Time to Move Out of Your Parents’ house
The wonderful, or dreaded (more on that later), day has finally arrived: you have finally graduated high school or college and are looking for a place that you can call your own. Just imagine! You can have sleepovers anytime you want; eat ice cream for breakfast; stay up on a school or work night whenever; and host your own hang out sessions which take place at, indeed, your place. It sounds like moving out is a pretty sweet deal, especially when it comes to the junk food privileges.
Alas, there is the darker side of moving out. There is going to be all kinds of new responsibilities that you may or may not be prepared for, and which will undoubtedly put a damper on the entire experience if not handled properly. Finances and maintenance are two things you must put a great deal of time into when you move out of your parents’ house. Hopefully you have acquired enough wisdom and know-how before you make the big leap forward. If you’re unprepared, you will find yourself back in the nest in no time.
If you are still reading this post at this point, then it is safe to say that you are uncertain as to your moving out preparation. The fact that you’re persisting is good; it shows you are actually willing to seek information when you are unsure, which will make both moving out and many other endeavors of your life far easier.
Now for some moving out assistance…
The Moving Out Checklist
Fortunately for you, nest-leaver, there is plenty of information available that can help with the entire process, regardless of whether or not you find it awesome or excruciating (there’s nothing wrong with the latter, mind you; there are plenty of good reasons to live at home, particularly while you’re attending college). Here is a list of some of best things to keep in mind while you’re either deciding to move out or have already begun:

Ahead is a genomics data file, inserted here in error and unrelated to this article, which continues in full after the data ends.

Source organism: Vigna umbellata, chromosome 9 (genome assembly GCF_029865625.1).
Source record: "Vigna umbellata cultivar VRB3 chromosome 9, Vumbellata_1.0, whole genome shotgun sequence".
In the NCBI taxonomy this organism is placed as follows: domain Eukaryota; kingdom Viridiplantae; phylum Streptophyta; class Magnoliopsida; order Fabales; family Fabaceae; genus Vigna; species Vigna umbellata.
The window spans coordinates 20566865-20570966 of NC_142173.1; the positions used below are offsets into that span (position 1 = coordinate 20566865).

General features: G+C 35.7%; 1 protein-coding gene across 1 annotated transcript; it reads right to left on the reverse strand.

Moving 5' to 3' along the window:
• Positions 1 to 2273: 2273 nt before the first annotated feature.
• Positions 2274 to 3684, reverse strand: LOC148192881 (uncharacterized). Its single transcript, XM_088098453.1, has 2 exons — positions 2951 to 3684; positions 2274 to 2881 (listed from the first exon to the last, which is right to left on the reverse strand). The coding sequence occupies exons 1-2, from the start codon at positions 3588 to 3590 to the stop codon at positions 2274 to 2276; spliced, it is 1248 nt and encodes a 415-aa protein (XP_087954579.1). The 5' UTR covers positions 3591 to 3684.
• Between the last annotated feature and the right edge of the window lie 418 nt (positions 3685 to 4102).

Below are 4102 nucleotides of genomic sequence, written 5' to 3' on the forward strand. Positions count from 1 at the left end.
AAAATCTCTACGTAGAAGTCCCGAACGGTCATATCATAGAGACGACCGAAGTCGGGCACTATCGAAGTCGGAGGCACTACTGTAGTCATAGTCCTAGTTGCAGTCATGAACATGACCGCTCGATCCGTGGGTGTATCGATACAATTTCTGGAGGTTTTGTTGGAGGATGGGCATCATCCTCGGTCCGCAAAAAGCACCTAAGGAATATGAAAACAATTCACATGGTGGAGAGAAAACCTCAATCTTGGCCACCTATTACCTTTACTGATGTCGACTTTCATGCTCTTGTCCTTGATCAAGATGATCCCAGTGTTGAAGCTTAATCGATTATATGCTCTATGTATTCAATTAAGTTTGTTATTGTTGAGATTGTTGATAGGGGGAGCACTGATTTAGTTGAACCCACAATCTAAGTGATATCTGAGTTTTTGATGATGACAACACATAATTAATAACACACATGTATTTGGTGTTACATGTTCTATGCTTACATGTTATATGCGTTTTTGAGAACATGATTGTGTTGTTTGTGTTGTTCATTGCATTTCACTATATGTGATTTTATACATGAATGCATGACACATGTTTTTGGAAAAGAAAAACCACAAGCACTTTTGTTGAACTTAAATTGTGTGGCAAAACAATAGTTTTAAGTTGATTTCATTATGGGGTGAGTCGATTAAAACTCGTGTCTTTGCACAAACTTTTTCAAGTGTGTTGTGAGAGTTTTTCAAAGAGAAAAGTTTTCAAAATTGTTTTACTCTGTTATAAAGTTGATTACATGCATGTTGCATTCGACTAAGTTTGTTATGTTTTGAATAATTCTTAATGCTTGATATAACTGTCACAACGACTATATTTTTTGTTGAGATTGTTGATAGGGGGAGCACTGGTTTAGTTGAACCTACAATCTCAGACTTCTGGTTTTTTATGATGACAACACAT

- Are you sure you want to move out? If you are making yourself leave because of pressure from people in your social circle, which does very well include your family (the parental-units too, of course), this can spell trouble. Being forced into a decision usually means it is a less than optimal one, which might cause you to struggle with your moving out endeavor. Whoever the ‘pressuring’ parties are, be sure to let them know about your discomfort and uncertainty, and see where it goes from there. You may be surprised at how much they might be able to help alleviate these doubts.
- Ready to drop the ‘unessentials’ of your spending habits? This could be a very difficult task, but it may have to happen depending on your budget. Rent has to be paid and, to do that, you likely will have to look over your finances and determine what can be cut—or, if you’re lucky, offloaded onto your parents If they are willing (never hurts to try).
- Do you have a job that can make ends meet, and is tolerable? Should you already have a fantastic career you adore for both its compensation and the specifics of its work, you can safely pass by this part. Chances are, though, that you have something of a mixed blessing, or maybe even an outright curse. Do not even think about moving out if you are unsure about your present means of income; being able to afford your expenses is something of a necessity, and this is not guaranteed if you’re constantly thinking about the lack of compensation, quitting, being laid off, or getting fired. Make sure you are secure in your job/career before departing.
Moving Out Lists Abound; Reliable Storage Does Not
There is no shortage of information relating to how you can move out of your parents’ house successfully—successfully being defined as moving out and not coming back immediately after. But how many of these deliverers of knowledge take into account the need for dependable storage for nest-leavers? If some of your belongings do not fit in your new place—figuratively or literally—our